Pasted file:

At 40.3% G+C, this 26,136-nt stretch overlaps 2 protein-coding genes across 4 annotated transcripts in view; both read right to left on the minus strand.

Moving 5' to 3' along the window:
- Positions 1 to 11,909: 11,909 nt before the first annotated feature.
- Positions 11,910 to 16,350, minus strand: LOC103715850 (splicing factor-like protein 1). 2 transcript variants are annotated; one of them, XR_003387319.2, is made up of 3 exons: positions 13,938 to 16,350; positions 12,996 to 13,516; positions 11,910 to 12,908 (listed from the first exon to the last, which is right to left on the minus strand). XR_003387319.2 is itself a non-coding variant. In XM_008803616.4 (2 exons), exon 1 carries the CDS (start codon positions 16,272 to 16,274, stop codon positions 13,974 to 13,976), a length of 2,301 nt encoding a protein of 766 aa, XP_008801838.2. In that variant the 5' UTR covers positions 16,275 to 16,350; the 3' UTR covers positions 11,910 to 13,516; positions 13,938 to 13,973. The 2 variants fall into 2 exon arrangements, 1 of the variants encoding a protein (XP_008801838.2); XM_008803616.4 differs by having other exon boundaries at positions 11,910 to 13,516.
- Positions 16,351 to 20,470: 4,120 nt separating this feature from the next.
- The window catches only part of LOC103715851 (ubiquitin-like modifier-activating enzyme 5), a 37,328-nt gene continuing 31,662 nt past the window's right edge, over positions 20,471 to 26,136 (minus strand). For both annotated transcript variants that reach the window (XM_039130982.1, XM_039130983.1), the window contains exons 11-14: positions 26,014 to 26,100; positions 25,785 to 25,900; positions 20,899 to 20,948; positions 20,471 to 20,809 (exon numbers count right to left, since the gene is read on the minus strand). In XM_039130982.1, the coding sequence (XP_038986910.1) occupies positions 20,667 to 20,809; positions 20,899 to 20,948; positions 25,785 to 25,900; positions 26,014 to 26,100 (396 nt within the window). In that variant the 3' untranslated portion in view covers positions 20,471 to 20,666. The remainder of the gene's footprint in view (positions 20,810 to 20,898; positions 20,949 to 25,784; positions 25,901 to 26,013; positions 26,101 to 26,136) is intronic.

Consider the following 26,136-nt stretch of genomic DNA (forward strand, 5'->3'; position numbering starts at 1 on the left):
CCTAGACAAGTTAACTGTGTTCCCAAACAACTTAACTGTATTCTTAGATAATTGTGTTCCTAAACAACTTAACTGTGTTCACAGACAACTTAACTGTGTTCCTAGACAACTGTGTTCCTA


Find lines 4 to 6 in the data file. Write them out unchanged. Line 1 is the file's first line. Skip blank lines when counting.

- Positions 11,910 to 16,350, minus strand: LOC103715850 (splicing factor-like protein 1). 2 transcript variants are annotated; one of them, XR_003387319.2, is made up of 3 exons: positions 13,938 to 16,350; positions 12,996 to 13,516; positions 11,910 to 12,908 (listed from the first exon to the last, which is right to left on the minus strand). XR_003387319.2 is itself a non-coding variant. In XM_008803616.4 (2 exons), exon 1 carries the CDS (start codon positions 16,272 to 16,274, stop codon positions 13,974 to 13,976), a length of 2,301 nt encoding a protein of 766 aa, XP_008801838.2. In that variant the 5' UTR covers positions 16,275 to 16,350; the 3' UTR covers positions 11,910 to 13,516; positions 13,938 to 13,973. The 2 variants fall into 2 exon arrangements, 1 of the variants encoding a protein (XP_008801838.2); XM_008803616.4 differs by having other exon boundaries at positions 11,910 to 13,516.
- Positions 16,351 to 20,470: 4,120 nt separating this feature from the next.
- The window catches only part of LOC103715851 (ubiquitin-like modifier-activating enzyme 5), a 37,328-nt gene continuing 31,662 nt past the window's right edge, over positions 20,471 to 26,136 (minus strand). For both annotated transcript variants that reach the window (XM_039130982.1, XM_039130983.1), the window contains exons 11-14: positions 26,014 to 26,100; positions 25,785 to 25,900; positions 20,899 to 20,948; positions 20,471 to 20,809 (exon numbers count right to left, since the gene is read on the minus strand). In XM_039130982.1, the coding sequence (XP_038986910.1) occupies positions 20,667 to 20,809; positions 20,899 to 20,948; positions 25,785 to 25,900; positions 26,014 to 26,100 (396 nt within the window). In that variant the 3' untranslated portion in view covers positions 20,471 to 20,666. The remainder of the gene's footprint in view (positions 20,810 to 20,898; positions 20,949 to 25,784; positions 25,901 to 26,013; positions 26,101 to 26,136) is intronic.